Jesus is NOT just what you can read. If all He is to you is a bunch of written words on paper then you are really not getting it. I choose not to hate or judge anyone, despite if I might not agree what they are doing. Two consenting adults loving each other is something that is between THEM, not me, not anyone else. You can believe whatever you want to believe, it is not your right to impose or use those beliefs on others to hurt them and make second class citizens out of them. Religion should not to be a tool of government or institutionalized bigotry. It too often is, sadly. Christianity is about love and acceptance of everyone, because everyone is a sinner. You are no less a sinner than I or your gay neighbor. Especially if you’re shaving your beard or wearing a poly-cotton blend.

  157. says

    While I appreciate and agree with much of what the author writes, in sentiment, I think he’s guilty of just what he accuses. The problem isn’t with people “reading their bibles,” it’s with them not thinking rigorously about what they’re reading and the context in which it was written. The liberal and “emergent” types have a consistent problem: bringing experience, emotion, and a lack of intellectual rigor and patience. In that regard, this is more of the same.

    Someone needs to take the time and effort to speak more to those “very few” scriptural references to homosexuality and their lack of relevance in light of that time and this one (think, for example, of our rejection of slavery – a biblical norm). People don’t change their minds without being invited to think.

    As a young and liberal person that attends an “emergent” church, I’d like to personal ask that people keep their books open and bring their experience to those books, marry heart and mind. It’s embarrassing to see the author sell the argument short. Saying “enough with the bible already” reminds me of a child plugging his ears upon encountering difficulty, not someone ready to affect change.

    I think there are plenty of folks like the author (and myself for that matter) “taking someone who is gay out for coffee,” but if one side has a monopoly on experience and the other side has a monopoly on experience, the rift will only widen.

  158. says

    Duh-ciple, to “love the sinner while hating the sin” is an understandable concept to anyone who has parented children. To dismiss that possibility is to say that if love is sincere, it must approve of everything another person does.

    Sabine, you bring up some interesting texts from the supposed 613 of the Old Testament. Yes, we must admit there are texts that appear as inhumane, or at best petty. Some of these, such as “an eye for an eye,” have not been understood as prescriptive, but descriptive. They aren’t intended to say a person should gauge out an enemy’s eye to pay back. Instead, in a culture of blood vengeance, where an injured person often escalates the offense by striking back at the innocent, this law sets a just limit. That is, do not go beyond what justice requires.

    Are you aware that the church has dealt with Old Testament Law by seeing it in the three categories of civil, ceremonial, and moral law? The first two categories concerned the social and religious needs of ancient Israel, and do not apply universally. The moral law, summarized in the Ten Commandments, does apply universally. I agree that we have no excuse for hate as Christians, but neither do we have excuse for ignoring the will of God expressed in his own speech. We’re trying to take Scripture seriously here, and you calling that “idolizing the Bible” misses the point entirely. You maintain that “Jesus is NOT just what you can read”–obviously, he is more than what we can fathom this side of glory. But what we can access of the historical Jesus is confined to Scripture.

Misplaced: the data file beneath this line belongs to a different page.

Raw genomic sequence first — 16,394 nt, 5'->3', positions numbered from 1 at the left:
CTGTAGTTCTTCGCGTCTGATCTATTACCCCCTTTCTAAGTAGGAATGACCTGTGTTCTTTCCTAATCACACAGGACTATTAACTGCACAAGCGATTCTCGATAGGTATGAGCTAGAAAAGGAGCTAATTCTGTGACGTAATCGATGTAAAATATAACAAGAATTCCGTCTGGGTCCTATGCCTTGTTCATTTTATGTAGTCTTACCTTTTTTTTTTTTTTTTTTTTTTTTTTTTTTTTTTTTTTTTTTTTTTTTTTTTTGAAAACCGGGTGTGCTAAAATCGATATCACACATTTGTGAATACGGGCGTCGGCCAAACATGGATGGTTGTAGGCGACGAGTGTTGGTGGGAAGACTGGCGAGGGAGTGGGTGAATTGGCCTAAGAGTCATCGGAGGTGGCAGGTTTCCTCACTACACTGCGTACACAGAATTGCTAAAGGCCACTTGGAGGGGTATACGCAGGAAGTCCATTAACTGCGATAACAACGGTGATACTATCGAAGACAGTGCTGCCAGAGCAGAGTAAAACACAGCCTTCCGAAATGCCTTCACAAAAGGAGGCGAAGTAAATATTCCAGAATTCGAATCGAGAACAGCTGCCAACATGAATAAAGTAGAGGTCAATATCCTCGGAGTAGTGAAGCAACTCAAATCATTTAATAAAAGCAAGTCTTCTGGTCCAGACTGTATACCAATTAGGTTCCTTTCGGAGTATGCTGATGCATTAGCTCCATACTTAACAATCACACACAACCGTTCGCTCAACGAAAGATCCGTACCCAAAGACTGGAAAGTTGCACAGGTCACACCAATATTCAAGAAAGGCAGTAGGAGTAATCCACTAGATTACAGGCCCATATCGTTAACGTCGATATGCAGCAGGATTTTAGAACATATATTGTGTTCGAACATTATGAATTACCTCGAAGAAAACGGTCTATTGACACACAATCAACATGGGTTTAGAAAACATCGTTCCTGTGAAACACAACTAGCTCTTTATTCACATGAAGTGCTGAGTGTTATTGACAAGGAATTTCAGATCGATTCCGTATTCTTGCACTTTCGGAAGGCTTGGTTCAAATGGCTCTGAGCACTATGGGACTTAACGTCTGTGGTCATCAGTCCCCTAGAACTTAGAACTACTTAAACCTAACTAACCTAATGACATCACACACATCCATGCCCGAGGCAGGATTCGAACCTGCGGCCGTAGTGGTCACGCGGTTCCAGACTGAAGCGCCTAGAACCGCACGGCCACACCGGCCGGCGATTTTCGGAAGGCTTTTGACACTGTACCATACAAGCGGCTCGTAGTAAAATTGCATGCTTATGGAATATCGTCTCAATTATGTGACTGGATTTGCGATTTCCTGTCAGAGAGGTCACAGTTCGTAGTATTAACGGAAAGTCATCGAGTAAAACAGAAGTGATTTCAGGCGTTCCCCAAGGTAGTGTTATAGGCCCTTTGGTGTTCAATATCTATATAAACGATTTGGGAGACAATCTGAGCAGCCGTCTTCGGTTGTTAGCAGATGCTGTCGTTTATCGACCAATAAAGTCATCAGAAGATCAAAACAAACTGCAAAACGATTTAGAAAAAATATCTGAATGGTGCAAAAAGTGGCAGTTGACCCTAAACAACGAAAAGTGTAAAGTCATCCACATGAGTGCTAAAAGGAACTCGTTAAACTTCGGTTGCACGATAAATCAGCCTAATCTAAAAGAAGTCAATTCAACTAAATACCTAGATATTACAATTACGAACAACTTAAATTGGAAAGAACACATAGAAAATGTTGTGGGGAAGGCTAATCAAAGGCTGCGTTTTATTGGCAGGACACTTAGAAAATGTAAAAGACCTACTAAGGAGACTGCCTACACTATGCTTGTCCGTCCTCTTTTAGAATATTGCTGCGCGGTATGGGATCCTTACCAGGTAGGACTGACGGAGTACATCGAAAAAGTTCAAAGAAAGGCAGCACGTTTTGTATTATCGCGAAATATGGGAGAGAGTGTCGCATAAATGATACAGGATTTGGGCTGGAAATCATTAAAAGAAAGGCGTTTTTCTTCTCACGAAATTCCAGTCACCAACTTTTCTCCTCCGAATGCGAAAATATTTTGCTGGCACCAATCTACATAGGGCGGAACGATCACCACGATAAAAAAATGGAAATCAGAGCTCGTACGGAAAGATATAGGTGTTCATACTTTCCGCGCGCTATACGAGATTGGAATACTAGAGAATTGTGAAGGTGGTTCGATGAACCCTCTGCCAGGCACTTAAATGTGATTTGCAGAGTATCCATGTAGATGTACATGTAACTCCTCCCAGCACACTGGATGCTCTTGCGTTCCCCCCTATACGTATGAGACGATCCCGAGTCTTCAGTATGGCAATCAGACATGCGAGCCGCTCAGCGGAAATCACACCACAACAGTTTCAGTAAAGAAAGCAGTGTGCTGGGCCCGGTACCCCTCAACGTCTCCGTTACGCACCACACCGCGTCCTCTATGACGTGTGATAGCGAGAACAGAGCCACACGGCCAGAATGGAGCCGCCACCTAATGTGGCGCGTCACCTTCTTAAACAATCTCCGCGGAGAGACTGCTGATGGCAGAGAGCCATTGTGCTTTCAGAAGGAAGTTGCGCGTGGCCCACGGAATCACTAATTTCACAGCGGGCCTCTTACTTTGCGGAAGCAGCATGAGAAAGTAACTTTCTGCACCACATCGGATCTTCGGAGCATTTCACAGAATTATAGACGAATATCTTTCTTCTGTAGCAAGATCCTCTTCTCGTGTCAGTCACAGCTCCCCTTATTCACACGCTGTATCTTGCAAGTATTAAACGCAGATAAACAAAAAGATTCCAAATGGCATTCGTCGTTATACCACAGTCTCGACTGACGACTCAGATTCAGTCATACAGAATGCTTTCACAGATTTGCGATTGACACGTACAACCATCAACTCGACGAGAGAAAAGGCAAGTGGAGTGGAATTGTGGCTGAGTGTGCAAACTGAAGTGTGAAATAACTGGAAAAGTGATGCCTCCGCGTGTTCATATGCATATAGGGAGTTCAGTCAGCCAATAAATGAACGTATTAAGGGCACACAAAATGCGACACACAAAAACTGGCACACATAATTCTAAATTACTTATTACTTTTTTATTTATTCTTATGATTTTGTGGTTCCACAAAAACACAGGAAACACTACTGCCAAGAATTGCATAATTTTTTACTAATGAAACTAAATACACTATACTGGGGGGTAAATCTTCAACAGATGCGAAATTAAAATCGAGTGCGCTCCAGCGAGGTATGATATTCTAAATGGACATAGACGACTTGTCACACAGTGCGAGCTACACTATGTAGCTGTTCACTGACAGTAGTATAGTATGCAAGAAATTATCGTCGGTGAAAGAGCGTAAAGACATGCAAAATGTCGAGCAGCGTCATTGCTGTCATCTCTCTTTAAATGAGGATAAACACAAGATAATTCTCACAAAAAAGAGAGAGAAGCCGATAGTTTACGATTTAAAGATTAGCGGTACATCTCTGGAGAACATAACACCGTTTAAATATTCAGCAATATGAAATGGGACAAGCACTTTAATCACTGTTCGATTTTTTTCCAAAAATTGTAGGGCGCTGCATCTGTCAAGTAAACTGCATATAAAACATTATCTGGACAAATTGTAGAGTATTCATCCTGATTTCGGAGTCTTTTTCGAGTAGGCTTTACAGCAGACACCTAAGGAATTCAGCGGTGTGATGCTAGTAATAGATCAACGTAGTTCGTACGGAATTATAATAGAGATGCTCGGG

159. says

    Adam, the Bible “contains the Word of God” is a limp statement, and problematic. How do you discern what portion might qualify for that status?

    If the confessions of the church do not explicitly condemn homosexual behavior, it is because the context in which they arose didn’t demand it. The church historically has written confessions in response to particular crises or doctrinal needs, in particular cultural contexts. That homosexual behavior could be possibly seen as valid for the Christian is a point of view inconceivable before our own postmodern era.

    If you prefer to focus more on relationships than “a few verses,” that’s what this discussion comes down to, isn’t it? It’s not simply about a rule in the abstract. And there are many positive scriptural affirmations of God’s design for human sexuality, as a covenant between one man and one woman.

  160. says

    Throughout the scriptures, God is concerned with liberation for God’s people.

    Yes, liberation from sin… such as committing homosexual acts.

    Romans 6:17-18 But thanks be to God, that you who were once slaves of sin have become obedient from the heart to the standard of teaching to which you were committed, and, having been set free from sin, have become slaves of righteousness.

    I think that many people have done a great job of reading into scripture (that’s eisegesis, not exegesis) their own biases and issues, and have made homosexuality out to be “the issue” of our day. There is simply not a strong and/or coherent biblical witness to the sinfulness of homosexuality – it’s just not there.

    Then you should have no problem writing a posting laying out the proper exegesis of the passages in question.

  161. says

    Adam, you ignore my question. How do you know who and what Jesus Christ is apart from the apostolic witness to him? That’s what’s compromised in your view, a view that undermines confidence in the veracity or applicability of Scripture. You grossly miss the point yourself by resorting to tired revisionist dismissals or rewritings of Scripture texts. God is indeed concerned with the liberation of people, and that is, in this realm, first and foremost a spiritual liberation from the bondage of sin.